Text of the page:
Studio Pass with Tommy Rogers and Jamie King

Lesson 23 of 32

Vocal Editing with VocAlign

 

Studio Pass with Tommy Rogers and Jamie King

Lesson 23 of 32

Vocal Editing with VocAlign

 

Lesson Info

Vocal Editing with VocAlign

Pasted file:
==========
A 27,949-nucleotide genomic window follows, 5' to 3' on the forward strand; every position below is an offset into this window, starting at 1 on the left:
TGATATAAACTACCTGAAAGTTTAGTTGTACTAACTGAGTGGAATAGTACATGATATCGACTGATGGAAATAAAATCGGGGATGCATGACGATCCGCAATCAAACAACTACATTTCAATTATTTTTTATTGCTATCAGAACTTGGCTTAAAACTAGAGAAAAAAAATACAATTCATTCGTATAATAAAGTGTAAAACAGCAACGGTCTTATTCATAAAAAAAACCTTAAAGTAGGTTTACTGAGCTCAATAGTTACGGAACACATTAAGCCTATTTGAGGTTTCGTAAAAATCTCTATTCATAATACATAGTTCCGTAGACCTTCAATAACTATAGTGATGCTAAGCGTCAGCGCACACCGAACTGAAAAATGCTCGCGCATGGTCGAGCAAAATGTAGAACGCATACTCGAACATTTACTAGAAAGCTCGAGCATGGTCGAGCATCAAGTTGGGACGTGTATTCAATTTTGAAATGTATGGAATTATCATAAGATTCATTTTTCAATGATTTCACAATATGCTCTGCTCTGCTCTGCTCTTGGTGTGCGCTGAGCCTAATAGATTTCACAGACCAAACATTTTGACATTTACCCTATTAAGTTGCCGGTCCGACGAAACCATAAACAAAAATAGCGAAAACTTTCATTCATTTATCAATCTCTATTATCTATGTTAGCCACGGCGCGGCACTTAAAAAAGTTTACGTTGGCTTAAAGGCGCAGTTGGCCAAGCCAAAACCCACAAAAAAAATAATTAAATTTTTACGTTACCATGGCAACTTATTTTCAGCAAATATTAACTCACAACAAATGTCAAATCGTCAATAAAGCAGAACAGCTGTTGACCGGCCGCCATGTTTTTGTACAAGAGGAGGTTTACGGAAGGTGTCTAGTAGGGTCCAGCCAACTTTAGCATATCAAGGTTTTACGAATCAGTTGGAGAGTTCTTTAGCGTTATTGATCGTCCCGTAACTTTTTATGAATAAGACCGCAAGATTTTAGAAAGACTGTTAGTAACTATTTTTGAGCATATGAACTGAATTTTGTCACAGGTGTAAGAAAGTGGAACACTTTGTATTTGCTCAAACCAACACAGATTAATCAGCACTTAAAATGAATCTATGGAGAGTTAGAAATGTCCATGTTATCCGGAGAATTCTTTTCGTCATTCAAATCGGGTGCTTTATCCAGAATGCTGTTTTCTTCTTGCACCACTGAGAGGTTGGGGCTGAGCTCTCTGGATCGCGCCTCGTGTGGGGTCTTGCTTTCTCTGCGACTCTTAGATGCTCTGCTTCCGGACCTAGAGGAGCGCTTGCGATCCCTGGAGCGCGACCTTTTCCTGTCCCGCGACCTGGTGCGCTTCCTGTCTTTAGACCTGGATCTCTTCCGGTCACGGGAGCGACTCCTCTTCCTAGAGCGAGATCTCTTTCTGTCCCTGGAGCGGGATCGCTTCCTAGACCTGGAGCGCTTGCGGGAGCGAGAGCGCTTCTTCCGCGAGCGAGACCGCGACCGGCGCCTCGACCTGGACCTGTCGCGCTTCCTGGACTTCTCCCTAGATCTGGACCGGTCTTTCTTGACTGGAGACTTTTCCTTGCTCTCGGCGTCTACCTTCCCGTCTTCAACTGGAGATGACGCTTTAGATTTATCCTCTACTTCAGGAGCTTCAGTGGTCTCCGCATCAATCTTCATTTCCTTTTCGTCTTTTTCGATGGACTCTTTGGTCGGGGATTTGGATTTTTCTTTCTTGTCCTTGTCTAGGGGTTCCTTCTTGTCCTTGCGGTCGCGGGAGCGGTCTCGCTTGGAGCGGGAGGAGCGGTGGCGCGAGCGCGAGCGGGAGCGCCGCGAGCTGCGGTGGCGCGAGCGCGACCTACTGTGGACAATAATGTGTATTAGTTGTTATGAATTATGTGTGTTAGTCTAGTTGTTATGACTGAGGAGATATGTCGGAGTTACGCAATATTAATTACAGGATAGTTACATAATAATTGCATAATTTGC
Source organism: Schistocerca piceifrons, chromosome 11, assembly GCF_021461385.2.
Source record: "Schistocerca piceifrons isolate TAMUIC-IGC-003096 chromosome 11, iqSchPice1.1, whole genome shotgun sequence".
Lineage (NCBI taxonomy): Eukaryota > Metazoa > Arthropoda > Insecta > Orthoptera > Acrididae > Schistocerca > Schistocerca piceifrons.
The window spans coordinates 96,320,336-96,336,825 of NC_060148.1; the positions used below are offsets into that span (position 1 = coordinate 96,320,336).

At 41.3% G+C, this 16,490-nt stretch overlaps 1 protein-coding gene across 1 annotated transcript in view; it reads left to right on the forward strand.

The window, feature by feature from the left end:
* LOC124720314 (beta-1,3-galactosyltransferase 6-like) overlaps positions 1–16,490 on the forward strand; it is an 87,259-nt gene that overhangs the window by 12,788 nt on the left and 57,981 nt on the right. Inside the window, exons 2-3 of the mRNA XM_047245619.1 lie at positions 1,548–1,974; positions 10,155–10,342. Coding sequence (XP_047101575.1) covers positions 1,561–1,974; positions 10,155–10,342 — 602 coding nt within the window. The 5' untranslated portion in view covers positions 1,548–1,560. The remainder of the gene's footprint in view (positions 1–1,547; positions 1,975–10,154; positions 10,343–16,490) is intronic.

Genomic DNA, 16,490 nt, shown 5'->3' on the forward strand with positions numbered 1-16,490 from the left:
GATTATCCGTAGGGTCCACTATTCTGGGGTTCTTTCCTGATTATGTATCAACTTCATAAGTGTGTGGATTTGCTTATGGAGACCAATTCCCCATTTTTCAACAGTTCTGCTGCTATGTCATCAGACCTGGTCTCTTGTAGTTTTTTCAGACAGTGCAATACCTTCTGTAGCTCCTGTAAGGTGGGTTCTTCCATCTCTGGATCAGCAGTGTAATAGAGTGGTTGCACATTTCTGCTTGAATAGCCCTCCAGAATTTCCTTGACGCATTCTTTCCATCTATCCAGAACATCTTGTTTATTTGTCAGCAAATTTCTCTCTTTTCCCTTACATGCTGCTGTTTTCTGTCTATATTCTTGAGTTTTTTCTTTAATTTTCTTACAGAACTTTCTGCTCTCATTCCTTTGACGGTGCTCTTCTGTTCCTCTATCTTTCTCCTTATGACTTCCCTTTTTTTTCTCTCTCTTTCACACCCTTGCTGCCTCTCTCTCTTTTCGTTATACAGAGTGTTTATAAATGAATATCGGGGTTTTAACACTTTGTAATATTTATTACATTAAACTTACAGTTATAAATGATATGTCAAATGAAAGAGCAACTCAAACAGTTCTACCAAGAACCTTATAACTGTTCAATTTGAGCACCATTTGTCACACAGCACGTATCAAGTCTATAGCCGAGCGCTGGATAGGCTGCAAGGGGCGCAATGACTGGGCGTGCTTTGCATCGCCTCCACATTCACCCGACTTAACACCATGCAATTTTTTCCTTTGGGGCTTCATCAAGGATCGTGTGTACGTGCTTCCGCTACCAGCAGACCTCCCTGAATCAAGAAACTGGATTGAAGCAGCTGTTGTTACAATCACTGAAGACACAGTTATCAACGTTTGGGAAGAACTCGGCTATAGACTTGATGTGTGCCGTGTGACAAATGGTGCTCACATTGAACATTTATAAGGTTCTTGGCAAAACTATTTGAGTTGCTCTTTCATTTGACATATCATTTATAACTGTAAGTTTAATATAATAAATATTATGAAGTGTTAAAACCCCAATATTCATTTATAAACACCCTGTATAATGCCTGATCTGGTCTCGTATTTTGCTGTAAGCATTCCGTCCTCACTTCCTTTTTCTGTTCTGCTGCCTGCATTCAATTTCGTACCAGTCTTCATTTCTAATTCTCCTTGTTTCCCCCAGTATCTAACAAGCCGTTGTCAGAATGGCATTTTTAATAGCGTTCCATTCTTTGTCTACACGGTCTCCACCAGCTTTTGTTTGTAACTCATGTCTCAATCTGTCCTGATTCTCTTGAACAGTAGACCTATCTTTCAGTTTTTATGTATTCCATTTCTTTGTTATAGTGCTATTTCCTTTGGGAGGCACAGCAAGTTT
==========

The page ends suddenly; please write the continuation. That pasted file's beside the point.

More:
Like they were going through let's let's pretend we've gone through and track these vocals and we're one hundred percent confident that all these vocals or the best vocals we can get the appropriate vocals for this song once we've established that that these air the the final and best vocals for the song like I said again, I don't do any vocal comping um look, I just tracked this stuff over and over until it's right in there until I feel like, uh you know, it's something I can work with in the mix like I said earlier I usually I'm consciously thinking about, um you know, you know, a am I going going to be tuning these vocals and I'm going to be lining these vocals up and usually the answer is yes let's listen a client with an aversion to tuning or something like that and they want it to be natural on purpose, you know, then obviously that lets me there that we need to really work a lot harder because you've got to get the tuning you have to get the rhythm, you have to get the the tone,...